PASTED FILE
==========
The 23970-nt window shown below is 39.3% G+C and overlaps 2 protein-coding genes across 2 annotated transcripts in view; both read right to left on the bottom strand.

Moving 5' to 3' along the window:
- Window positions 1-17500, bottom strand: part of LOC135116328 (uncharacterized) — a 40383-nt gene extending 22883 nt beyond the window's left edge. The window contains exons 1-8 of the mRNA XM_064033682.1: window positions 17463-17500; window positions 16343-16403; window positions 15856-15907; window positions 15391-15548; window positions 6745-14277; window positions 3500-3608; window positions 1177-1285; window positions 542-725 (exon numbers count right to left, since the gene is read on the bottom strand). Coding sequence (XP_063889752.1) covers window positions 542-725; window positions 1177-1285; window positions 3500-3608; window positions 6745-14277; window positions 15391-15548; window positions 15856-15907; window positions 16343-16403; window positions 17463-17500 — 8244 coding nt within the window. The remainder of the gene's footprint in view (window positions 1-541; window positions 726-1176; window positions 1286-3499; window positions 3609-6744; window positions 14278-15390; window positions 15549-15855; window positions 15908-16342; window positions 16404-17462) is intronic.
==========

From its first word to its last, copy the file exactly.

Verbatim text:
The 23970-nt window shown below is 39.3% G+C and overlaps 2 protein-coding genes across 2 annotated transcripts in view; both read right to left on the bottom strand.

Moving 5' to 3' along the window:
- Window positions 1-17500, bottom strand: part of LOC135116328 (uncharacterized) — a 40383-nt gene extending 22883 nt beyond the window's left edge. The window contains exons 1-8 of the mRNA XM_064033682.1: window positions 17463-17500; window positions 16343-16403; window positions 15856-15907; window positions 15391-15548; window positions 6745-14277; window positions 3500-3608; window positions 1177-1285; window positions 542-725 (exon numbers count right to left, since the gene is read on the bottom strand). Coding sequence (XP_063889752.1) covers window positions 542-725; window positions 1177-1285; window positions 3500-3608; window positions 6745-14277; window positions 15391-15548; window positions 15856-15907; window positions 16343-16403; window positions 17463-17500 — 8244 coding nt within the window. The remainder of the gene's footprint in view (window positions 1-541; window positions 726-1176; window positions 1286-3499; window positions 3609-6744; window positions 14278-15390; window positions 15549-15855; window positions 15908-16342; window positions 16404-17462) is intronic.